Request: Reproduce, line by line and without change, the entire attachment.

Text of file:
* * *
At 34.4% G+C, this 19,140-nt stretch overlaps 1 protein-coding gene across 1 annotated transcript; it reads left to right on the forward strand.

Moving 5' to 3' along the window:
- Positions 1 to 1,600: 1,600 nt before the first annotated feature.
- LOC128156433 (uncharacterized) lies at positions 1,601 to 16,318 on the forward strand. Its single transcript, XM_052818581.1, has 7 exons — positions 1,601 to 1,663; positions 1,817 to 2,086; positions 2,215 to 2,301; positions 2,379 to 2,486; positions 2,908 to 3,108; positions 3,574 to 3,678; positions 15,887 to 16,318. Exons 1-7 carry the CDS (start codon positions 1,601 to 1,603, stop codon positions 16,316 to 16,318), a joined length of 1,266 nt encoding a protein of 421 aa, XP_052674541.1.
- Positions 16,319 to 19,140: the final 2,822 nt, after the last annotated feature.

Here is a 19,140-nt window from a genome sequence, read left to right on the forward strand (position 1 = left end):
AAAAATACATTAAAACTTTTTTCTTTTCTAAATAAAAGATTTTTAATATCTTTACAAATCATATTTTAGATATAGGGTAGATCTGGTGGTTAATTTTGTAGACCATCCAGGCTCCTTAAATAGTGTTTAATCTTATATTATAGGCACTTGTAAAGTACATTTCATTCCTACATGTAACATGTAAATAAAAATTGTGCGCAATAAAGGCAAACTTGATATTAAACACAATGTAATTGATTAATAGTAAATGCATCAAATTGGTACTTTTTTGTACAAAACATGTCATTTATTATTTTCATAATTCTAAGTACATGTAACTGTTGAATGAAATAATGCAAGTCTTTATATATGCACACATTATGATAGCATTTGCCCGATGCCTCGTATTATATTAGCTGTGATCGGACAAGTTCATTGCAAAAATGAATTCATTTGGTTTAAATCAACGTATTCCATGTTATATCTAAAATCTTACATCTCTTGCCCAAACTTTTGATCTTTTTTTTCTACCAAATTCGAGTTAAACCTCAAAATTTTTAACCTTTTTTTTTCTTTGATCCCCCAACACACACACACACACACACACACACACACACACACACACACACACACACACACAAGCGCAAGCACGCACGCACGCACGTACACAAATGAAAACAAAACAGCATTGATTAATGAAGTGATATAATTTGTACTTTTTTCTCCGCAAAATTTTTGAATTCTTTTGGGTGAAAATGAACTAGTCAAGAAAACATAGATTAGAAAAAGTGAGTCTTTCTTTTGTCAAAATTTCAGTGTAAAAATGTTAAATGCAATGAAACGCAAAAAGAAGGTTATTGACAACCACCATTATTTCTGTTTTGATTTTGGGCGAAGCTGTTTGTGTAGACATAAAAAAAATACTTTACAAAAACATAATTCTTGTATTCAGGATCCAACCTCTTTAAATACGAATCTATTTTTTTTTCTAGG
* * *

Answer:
At 34.4% G+C, this 19,140-nt stretch overlaps 1 protein-coding gene across 1 annotated transcript; it reads left to right on the forward strand.

Moving 5' to 3' along the window:
- Positions 1 to 1,600: 1,600 nt before the first annotated feature.
- LOC128156433 (uncharacterized) lies at positions 1,601 to 16,318 on the forward strand. Its single transcript, XM_052818581.1, has 7 exons — positions 1,601 to 1,663; positions 1,817 to 2,086; positions 2,215 to 2,301; positions 2,379 to 2,486; positions 2,908 to 3,108; positions 3,574 to 3,678; positions 15,887 to 16,318. Exons 1-7 carry the CDS (start codon positions 1,601 to 1,603, stop codon positions 16,316 to 16,318), a joined length of 1,266 nt encoding a protein of 421 aa, XP_052674541.1.
- Positions 16,319 to 19,140: the final 2,822 nt, after the last annotated feature.

Here is a 19,140-nt window from a genome sequence, read left to right on the forward strand (position 1 = left end):
AAAAATACATTAAAACTTTTTTCTTTTCTAAATAAAAGATTTTTAATATCTTTACAAATCATATTTTAGATATAGGGTAGATCTGGTGGTTAATTTTGTAGACCATCCAGGCTCCTTAAATAGTGTTTAATCTTATATTATAGGCACTTGTAAAGTACATTTCATTCCTACATGTAACATGTAAATAAAAATTGTGCGCAATAAAGGCAAACTTGATATTAAACACAATGTAATTGATTAATAGTAAATGCATCAAATTGGTACTTTTTTGTACAAAACATGTCATTTATTATTTTCATAATTCTAAGTACATGTAACTGTTGAATGAAATAATGCAAGTCTTTATATATGCACACATTATGATAGCATTTGCCCGATGCCTCGTATTATATTAGCTGTGATCGGACAAGTTCATTGCAAAAATGAATTCATTTGGTTTAAATCAACGTATTCCATGTTATATCTAAAATCTTACATCTCTTGCCCAAACTTTTGATCTTTTTTTTCTACCAAATTCGAGTTAAACCTCAAAATTTTTAACCTTTTTTTTTCTTTGATCCCCCAACACACACACACACACACACACACACACACACACACACACACACACACACACACAAGCGCAAGCACGCACGCACGCACGTACACAAATGAAAACAAAACAGCATTGATTAATGAAGTGATATAATTTGTACTTTTTTCTCCGCAAAATTTTTGAATTCTTTTGGGTGAAAATGAACTAGTCAAGAAAACATAGATTAGAAAAAGTGAGTCTTTCTTTTGTCAAAATTTCAGTGTAAAAATGTTAAATGCAATGAAACGCAAAAAGAAGGTTATTGACAACCACCATTATTTCTGTTTTGATTTTGGGCGAAGCTGTTTGTGTAGACATAAAAAAAATACTTTACAAAAACATAATTCTTGTATTCAGGATCCAACCTCTTTAAATACGAATCTATTTTTTTTTCTAGG